"The suggestion that anybody on my team, the secretary of state, the U.N. ambassador, would play politics . . . when we lost four of our own, governor, is offensive. That's not what we do. That's not what I do as president," said Obama.

When Romney continued to try press a claim often stated from inside the conservative media bubble by insisting the President had not called the assault on U.S. diplomats in Libya an act of terrorism, Moderator Crowley had to interrupt Romney to tell him he was mistaken.

When asked about equal pay for equal work, the President talked about women as breadwinners for American families. Romney refused to answer the question. Instead he talked about women as resumes in “binders.” He didn’t seem to understand the challenges women face or believe in helping them fight for equal pay.

President Obama knew that when women make less than men for the same work, it threatens the economic security of entire families. That’s why the first bill he signed was the Lilly Ledbetter Fair Pay Act, which helps women fight for the equal pay they earned.

Romney’s plan would turn women’s health decisions over to their bosses and politicians in Washington. President Obama believed women and their doctors should make women’s health decisions.

President Obama closed the debate by reminding voters of Romney's 47% comment.

"I believe Governor Romney is a good man. Loves his family, cares about his faith. But I also believe that when he said behind closed doors that 47% of the country considered themselves victims who refuse personal responsibility, think about who he was talking about," said Obama, referring to retirees, veterans, students and low-wage workers. "I want to fight for them. That's what I've been doing for the last four years."

The election is three weeks away. The third and final debate is Monday in Boca Raton, Fla.

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President Obama Needs To Be Candid Tonight, Holding Romney Accountable

Posted by Bob Kiefert, Green Bay Progressive
Bob Kiefert, Green Bay Progressive
Bob Kiefert is a Founding Partner and Publisher of the N.E. Wisconsin - Green Ba
User is currently offline
on Tuesday, 16 October 2012
in Our View

the PresidentHEMPSTEAD, N.Y. - When the President and former Governor Mitt Romney meet tonight to debate in Hempstead, New York, President Barack Obama needs to speak candidly about his vision and plan for moving America forward. He can't let Mitt Romney get away with dishonestly he was hiding in the last debate.

In the first debate, Romney offered a "new moderate Mitt" that had very different ideas from the “severely conservative” positions he has been stating repeatedly during the last two years. The President, the moderator, and the people in the town hall need need to hold the newly “moderate Mitt” accountable tonight.

President Obama can use tonight’s debate as an opportunity to speak directly with the American people about his plans to move our country forward. He needs to be candid about his vision for an economy built to last from the middle out, not the top down, and his concrete and specific plans to get us there. The real Mitt Romney would take us back to the same failed policies that got us into this mess.

As we learned at the first presidential debate, Romney will say anything to win even if it’s not consistent with his often stated policies or web site. Ahead of the second debate, he is probably practicing more ways to hide the “severely conservative” positions that the real Romney has run on for more than a year.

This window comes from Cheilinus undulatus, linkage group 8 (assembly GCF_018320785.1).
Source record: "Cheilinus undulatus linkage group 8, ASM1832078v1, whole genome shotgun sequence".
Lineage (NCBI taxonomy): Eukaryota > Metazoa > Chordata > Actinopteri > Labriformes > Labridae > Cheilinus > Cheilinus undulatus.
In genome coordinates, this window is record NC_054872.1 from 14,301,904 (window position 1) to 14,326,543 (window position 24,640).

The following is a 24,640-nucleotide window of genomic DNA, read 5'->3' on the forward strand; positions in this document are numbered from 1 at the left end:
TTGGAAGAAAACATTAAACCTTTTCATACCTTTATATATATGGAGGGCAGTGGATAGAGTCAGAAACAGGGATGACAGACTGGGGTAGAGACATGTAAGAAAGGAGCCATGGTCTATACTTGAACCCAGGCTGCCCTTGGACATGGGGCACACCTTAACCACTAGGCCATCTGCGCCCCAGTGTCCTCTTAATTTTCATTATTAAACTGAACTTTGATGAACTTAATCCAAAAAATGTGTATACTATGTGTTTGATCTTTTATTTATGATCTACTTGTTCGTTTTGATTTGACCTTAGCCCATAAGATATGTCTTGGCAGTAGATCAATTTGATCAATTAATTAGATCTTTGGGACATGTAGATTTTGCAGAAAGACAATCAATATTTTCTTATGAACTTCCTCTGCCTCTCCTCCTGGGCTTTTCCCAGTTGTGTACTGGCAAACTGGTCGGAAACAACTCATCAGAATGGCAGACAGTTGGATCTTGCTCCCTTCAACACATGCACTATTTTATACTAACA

Everyone can remember what the real Mitt Romney said during the many town hall meetings he held during the GOP primary. His comments reveal his real, extreme positions, the same ones he has been trying to hide during the last weeks before Election Day.

  • He said he would “like to see” Roe vs. Wade overturned.
  • He promised to “cut off funding to Planned Parenthood.”
  • He said he would veto the DREAM Act.
  • He called it “tragic” when President Obama brought our troops home from Iraq.
  • He told students to “shop around” and “borrow money from their parents if they’re worried about college tuition.

The American people should not be fooled by Romney. With a little research, they can compare his real positions to the ones he claims to support in the final weeks of the campaign. As one ordinary American put it, “Instead of really saying what he’s going to do, he’s saying what people want to hear.”


Must Watch: This new OFA video on Romney’s dishonesty, “Don’t Be Fooled.”Must Watch: This new OFA video on what the real Romney told voters in some of the many town hall meetings he held during the Republican primary.

Must Read: To help voters and the media interpret the deceptive answers Romney will likely give at the second debate, OFA released a new memo from Campaign Manager Jim Messina translating Romney’s dishonesty into his real positions. To read it, click HERE for a link.

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Lively Biden Takes It To Ryan in Debate

Posted by Bob Kiefert, Green Bay Progressive
Bob Kiefert, Green Bay Progressive
Bob Kiefert is a Founding Partner and Publisher of the N.E. Wisconsin - Green Ba
User is currently offline
on Friday, 12 October 2012
in Our View

debate_stageDANVILLE, KY - The “Thriller in Manila”  it was not, but when Janesville Congressman Paul Ryan and Vice President Joe Biden met across the table in a lively, combative debate Thursday, the VP was not about to let Ryan get away with any of the “malarkey” the Republican had been spreading about his President.

Biden, 69, took after the Republicans with far more aggression than President Barack Obama had displayed in his Denver debate, questioning and challenging the other party's ideas and opinions. Ryan, 42, was far more methodical and less demonstrative than Biden. Ryan spent part of the debate on the attack, but mostly he was on the defensive.